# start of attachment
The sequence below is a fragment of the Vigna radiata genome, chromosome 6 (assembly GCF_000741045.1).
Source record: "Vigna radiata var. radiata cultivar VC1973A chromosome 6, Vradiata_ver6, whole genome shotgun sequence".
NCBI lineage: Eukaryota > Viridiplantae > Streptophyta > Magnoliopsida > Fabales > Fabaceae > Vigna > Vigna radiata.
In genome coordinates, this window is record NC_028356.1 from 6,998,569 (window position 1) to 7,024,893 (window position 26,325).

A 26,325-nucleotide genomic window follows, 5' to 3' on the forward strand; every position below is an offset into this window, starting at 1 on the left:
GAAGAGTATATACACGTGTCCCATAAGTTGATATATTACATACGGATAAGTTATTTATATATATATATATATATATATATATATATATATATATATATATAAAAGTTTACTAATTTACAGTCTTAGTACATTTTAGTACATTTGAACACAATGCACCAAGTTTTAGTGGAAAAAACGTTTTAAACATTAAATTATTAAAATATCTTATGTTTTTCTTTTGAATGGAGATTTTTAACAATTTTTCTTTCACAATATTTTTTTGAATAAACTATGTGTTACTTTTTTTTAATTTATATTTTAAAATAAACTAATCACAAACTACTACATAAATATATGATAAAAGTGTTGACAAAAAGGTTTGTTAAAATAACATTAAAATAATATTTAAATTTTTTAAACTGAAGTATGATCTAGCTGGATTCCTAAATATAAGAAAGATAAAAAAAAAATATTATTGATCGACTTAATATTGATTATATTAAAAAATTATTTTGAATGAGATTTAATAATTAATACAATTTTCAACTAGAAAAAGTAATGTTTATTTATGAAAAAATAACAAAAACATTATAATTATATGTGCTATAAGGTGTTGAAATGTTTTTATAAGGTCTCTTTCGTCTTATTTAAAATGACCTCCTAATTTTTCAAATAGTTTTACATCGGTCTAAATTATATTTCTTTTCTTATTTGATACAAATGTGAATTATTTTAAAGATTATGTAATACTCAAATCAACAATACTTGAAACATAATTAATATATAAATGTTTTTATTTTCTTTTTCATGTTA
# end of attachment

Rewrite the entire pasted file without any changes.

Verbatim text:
The sequence below is a fragment of the Vigna radiata genome, chromosome 6 (assembly GCF_000741045.1).
Source record: "Vigna radiata var. radiata cultivar VC1973A chromosome 6, Vradiata_ver6, whole genome shotgun sequence".
NCBI lineage: Eukaryota > Viridiplantae > Streptophyta > Magnoliopsida > Fabales > Fabaceae > Vigna > Vigna radiata.
In genome coordinates, this window is record NC_028356.1 from 6,998,569 (window position 1) to 7,024,893 (window position 26,325).

A 26,325-nucleotide genomic window follows, 5' to 3' on the forward strand; every position below is an offset into this window, starting at 1 on the left:
GAAGAGTATATACACGTGTCCCATAAGTTGATATATTACATACGGATAAGTTATTTATATATATATATATATATATATATATATATATATATATATATATAAAAGTTTACTAATTTACAGTCTTAGTACATTTTAGTACATTTGAACACAATGCACCAAGTTTTAGTGGAAAAAACGTTTTAAACATTAAATTATTAAAATATCTTATGTTTTTCTTTTGAATGGAGATTTTTAACAATTTTTCTTTCACAATATTTTTTTGAATAAACTATGTGTTACTTTTTTTTAATTTATATTTTAAAATAAACTAATCACAAACTACTACATAAATATATGATAAAAGTGTTGACAAAAAGGTTTGTTAAAATAACATTAAAATAATATTTAAATTTTTTAAACTGAAGTATGATCTAGCTGGATTCCTAAATATAAGAAAGATAAAAAAAAAATATTATTGATCGACTTAATATTGATTATATTAAAAAATTATTTTGAATGAGATTTAATAATTAATACAATTTTCAACTAGAAAAAGTAATGTTTATTTATGAAAAAATAACAAAAACATTATAATTATATGTGCTATAAGGTGTTGAAATGTTTTTATAAGGTCTCTTTCGTCTTATTTAAAATGACCTCCTAATTTTTCAAATAGTTTTACATCGGTCTAAATTATATTTCTTTTCTTATTTGATACAAATGTGAATTATTTTAAAGATTATGTAATACTCAAATCAACAATACTTGAAACATAATTAATATATAAATGTTTTTATTTTCTTTTTCATGTTA